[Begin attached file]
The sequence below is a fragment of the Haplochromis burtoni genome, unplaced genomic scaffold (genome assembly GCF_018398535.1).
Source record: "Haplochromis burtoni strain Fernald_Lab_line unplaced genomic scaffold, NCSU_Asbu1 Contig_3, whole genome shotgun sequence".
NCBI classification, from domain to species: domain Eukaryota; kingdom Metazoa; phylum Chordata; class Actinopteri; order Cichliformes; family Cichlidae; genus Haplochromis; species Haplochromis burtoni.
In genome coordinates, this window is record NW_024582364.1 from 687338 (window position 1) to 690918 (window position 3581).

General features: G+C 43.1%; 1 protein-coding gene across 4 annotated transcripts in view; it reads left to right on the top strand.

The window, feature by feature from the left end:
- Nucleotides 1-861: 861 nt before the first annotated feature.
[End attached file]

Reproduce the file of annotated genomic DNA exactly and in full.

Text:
The sequence below is a fragment of the Haplochromis burtoni genome, unplaced genomic scaffold (genome assembly GCF_018398535.1).
Source record: "Haplochromis burtoni strain Fernald_Lab_line unplaced genomic scaffold, NCSU_Asbu1 Contig_3, whole genome shotgun sequence".
NCBI classification, from domain to species: domain Eukaryota; kingdom Metazoa; phylum Chordata; class Actinopteri; order Cichliformes; family Cichlidae; genus Haplochromis; species Haplochromis burtoni.
In genome coordinates, this window is record NW_024582364.1 from 687338 (window position 1) to 690918 (window position 3581).

General features: G+C 43.1%; 1 protein-coding gene across 4 annotated transcripts in view; it reads left to right on the top strand.

The window, feature by feature from the left end:
- Nucleotides 1-861: 861 nt before the first annotated feature.